Sylvy Kornberg

Sylvy Kornberg
Born1917
Rochester, New York
DiedJune 6, 1986
San Mateo, California
NationalityUnited States
Alma materUniversity of Rochester
Known forresearch on DNA replication and polyphosphate synthesis
Spouse(s)Arthur Kornberg
ChildrenRoger Kornberg, Thomas B. Kornberg, Kenneth Kornberg
Scientific career
FieldsBiochemistry
InstitutionsNational Cancer Institute, Washington University in St. Louis, Stanford University
Academic advisorsWalter Bloor

Sylvy Kornberg née Sylvia Ruth Levy (1917-1986) was an American biochemist who carried out research on DNA replication and polyphosphate synthesis.[1] She discovered and characterized polyphosphate kinase (PPK), an enzyme that helps build long chains of phosphate groups called polyphosphate (PolyP) that play a variety of metabolic and regulatory functions.[2] She worked closely with her husband and research partner, Arthur Kornberg, contributing greatly to the characterization of DNA polymerization that earned him the 1959 Nobel Prize in Physiology or Medicine.[3]

Early life and education

Sylvy was born Sylvia Ruth Levy in 1917 in Rochester, New York. She was the eldest of three children to parents who were Jewish refugees from Latvia and Belarus with no formal education who had worked in factories their entire lives.[4] After high school, Sylvy enrolled in the University of Rochester, stating on her application that English and American history were her favorite subjects, while listing chemistry and general science as her least favorites.[1] Her attitude towards science soon changed - she became enamored to the point where she commuted from the College for Women's campus to the River Campus - the College for Men - to take advanced biology and chemistry courses that were only offered there. She was one of the few female students to do so.[1]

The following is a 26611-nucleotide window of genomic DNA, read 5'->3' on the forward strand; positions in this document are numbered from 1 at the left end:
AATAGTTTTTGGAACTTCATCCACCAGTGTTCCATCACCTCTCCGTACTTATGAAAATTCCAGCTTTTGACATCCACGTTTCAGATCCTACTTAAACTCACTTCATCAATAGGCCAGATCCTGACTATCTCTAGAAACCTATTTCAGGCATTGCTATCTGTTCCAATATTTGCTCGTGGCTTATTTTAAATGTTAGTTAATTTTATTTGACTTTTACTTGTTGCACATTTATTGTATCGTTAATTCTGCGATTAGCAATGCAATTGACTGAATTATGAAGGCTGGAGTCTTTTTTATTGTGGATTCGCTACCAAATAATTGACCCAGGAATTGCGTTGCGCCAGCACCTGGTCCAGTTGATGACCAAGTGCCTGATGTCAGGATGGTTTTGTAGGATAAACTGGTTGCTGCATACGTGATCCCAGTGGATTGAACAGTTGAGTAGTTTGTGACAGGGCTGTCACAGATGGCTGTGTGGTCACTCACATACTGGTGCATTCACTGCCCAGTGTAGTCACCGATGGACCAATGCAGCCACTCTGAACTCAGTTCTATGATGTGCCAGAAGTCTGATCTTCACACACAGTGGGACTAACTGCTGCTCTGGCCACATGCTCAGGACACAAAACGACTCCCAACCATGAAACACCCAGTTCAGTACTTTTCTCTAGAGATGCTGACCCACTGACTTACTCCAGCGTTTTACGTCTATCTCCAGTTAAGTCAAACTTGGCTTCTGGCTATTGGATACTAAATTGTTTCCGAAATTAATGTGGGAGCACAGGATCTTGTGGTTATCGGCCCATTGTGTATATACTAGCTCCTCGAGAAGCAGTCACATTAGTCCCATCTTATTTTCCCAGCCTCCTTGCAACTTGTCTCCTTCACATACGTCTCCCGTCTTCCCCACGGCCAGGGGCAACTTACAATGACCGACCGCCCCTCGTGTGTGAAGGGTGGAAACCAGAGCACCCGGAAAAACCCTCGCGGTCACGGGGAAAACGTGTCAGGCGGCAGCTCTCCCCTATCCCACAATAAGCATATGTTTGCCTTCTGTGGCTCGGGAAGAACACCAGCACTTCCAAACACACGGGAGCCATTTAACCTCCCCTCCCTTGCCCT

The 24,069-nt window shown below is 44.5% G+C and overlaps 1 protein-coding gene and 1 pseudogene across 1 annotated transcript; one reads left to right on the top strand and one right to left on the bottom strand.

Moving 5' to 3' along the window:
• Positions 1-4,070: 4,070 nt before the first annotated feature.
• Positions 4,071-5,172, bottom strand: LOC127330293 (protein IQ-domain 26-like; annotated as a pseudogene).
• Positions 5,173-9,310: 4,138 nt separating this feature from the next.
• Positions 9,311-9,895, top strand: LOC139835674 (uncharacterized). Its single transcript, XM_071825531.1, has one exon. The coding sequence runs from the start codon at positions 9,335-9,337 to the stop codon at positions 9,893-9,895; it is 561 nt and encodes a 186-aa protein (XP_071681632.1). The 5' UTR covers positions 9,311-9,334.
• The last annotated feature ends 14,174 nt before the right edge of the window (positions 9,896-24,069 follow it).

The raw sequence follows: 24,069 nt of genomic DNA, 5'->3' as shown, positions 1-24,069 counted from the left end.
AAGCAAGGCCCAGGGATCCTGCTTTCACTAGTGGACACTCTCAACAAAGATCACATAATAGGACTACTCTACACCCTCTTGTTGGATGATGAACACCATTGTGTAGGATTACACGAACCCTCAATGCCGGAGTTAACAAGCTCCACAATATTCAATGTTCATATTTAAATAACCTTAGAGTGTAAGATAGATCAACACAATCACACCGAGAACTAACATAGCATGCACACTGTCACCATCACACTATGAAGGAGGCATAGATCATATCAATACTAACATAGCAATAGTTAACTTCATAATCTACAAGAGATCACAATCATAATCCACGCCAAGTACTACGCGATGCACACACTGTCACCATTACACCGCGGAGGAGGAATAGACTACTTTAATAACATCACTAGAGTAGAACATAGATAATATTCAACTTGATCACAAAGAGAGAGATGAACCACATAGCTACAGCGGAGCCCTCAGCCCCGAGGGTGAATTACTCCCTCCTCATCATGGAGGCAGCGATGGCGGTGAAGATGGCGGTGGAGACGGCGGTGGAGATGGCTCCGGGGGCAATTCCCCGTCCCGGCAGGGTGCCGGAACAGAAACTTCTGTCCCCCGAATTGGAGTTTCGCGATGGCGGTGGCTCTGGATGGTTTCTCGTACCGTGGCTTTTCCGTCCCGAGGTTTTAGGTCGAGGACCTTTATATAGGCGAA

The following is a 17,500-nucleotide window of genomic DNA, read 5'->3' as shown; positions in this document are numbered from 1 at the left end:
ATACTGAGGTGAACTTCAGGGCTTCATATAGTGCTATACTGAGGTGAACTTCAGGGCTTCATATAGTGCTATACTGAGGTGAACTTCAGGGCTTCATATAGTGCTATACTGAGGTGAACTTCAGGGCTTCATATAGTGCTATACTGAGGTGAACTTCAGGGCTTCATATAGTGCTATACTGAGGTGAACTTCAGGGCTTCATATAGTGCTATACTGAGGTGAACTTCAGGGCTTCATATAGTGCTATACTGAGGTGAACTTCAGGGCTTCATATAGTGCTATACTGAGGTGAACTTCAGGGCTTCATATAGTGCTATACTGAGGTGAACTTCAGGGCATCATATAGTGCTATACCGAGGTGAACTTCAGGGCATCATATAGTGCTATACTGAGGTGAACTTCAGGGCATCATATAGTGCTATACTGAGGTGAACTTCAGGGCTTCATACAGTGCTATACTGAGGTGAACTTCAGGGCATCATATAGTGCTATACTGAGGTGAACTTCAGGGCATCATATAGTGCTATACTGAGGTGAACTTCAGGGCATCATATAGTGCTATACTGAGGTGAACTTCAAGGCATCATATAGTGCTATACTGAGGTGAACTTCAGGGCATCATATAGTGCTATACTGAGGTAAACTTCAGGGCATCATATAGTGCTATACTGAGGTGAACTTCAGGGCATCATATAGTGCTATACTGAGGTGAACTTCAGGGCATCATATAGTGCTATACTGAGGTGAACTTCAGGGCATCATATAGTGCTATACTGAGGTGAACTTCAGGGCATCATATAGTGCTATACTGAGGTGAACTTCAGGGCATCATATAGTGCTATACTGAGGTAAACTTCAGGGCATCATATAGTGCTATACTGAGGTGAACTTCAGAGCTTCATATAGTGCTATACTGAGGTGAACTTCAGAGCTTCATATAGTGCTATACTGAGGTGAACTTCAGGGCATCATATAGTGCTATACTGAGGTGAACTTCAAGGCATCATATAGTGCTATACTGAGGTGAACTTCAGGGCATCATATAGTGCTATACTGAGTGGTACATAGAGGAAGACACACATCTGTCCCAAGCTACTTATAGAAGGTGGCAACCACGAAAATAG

She earned an undergraduate degree in biochemistry in 1938, then went on to earn a Masters of Science in biochemistry in 1940, also from the University of Rochester.[1] She carried out her graduate research at the university's School of Medicine and Dentistry under Walter Bloor, who specialized in lipids.[1] Her work during this time focused on lipid metabolism[3] and characterizing lipids in tumors.[5] While at the University of Rochester, she served as editor of the campus newsletter, The Tower Times.[6] It was also here that she met her future husband and research partner, Arthur Kornberg, who was a medical school student at the time.[3]

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